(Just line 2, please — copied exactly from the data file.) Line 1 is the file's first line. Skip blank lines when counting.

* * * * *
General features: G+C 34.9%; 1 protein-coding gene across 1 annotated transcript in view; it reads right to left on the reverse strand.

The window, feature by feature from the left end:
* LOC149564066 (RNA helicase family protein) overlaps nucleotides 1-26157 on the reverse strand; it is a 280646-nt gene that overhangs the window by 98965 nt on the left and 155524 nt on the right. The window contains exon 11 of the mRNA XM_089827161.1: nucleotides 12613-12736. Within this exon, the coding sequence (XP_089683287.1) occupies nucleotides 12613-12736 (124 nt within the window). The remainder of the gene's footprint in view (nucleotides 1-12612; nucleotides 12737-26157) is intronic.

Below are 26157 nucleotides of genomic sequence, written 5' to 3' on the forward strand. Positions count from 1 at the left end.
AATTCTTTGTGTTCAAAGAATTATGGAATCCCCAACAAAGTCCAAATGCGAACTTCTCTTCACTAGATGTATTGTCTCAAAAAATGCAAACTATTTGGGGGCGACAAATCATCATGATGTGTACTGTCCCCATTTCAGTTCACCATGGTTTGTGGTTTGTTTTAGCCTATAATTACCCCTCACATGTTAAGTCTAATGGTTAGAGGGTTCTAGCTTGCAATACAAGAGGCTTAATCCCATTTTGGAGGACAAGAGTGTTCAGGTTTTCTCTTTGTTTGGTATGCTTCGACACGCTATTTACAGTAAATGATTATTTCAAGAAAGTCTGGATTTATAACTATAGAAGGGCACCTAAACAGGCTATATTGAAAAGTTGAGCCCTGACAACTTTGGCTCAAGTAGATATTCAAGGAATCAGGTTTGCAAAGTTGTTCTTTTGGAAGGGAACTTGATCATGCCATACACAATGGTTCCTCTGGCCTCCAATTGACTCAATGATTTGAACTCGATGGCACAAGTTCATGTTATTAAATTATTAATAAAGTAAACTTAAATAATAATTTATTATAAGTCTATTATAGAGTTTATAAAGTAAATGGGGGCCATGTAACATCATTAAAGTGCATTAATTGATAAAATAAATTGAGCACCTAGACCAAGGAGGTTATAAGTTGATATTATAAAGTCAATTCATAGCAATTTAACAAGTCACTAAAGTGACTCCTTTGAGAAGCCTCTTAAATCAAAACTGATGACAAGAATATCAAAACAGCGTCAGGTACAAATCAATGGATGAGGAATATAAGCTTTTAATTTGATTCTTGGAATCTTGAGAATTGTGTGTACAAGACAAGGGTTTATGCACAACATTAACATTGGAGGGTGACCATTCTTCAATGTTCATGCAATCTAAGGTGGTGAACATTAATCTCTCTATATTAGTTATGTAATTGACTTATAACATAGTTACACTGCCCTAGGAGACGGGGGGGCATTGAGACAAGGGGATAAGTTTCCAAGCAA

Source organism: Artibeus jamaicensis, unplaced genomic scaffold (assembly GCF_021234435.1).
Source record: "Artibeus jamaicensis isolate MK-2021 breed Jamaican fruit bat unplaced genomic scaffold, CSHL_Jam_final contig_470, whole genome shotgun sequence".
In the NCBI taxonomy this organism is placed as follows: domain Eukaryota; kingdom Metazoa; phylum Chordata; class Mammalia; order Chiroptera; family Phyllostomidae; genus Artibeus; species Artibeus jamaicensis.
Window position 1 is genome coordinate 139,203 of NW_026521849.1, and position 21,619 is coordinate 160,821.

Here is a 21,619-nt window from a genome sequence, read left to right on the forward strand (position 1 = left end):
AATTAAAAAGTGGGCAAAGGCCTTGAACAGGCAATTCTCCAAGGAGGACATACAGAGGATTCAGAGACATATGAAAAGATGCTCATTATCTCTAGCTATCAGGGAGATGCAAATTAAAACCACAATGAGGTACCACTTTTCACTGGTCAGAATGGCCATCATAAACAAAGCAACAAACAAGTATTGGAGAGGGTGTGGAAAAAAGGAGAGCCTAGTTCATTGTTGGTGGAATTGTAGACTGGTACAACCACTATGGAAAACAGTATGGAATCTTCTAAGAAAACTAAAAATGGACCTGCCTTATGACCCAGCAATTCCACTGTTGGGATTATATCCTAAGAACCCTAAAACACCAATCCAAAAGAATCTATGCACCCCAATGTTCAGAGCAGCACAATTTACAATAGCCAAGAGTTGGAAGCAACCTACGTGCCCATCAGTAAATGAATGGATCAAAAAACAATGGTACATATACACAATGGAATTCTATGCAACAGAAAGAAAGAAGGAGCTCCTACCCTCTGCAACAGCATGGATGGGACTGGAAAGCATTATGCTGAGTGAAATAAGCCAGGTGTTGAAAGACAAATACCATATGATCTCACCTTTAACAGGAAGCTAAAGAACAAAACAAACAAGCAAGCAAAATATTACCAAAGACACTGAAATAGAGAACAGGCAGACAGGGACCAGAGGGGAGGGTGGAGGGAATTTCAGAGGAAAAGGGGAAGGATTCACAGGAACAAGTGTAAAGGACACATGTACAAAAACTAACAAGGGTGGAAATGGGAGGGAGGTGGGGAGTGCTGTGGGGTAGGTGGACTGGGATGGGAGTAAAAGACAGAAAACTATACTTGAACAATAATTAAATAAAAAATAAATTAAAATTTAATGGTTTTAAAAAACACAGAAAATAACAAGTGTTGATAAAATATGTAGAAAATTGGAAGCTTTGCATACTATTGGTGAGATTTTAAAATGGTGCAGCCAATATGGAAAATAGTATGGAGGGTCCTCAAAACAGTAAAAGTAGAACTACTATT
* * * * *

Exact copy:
The window, feature by feature from the left end: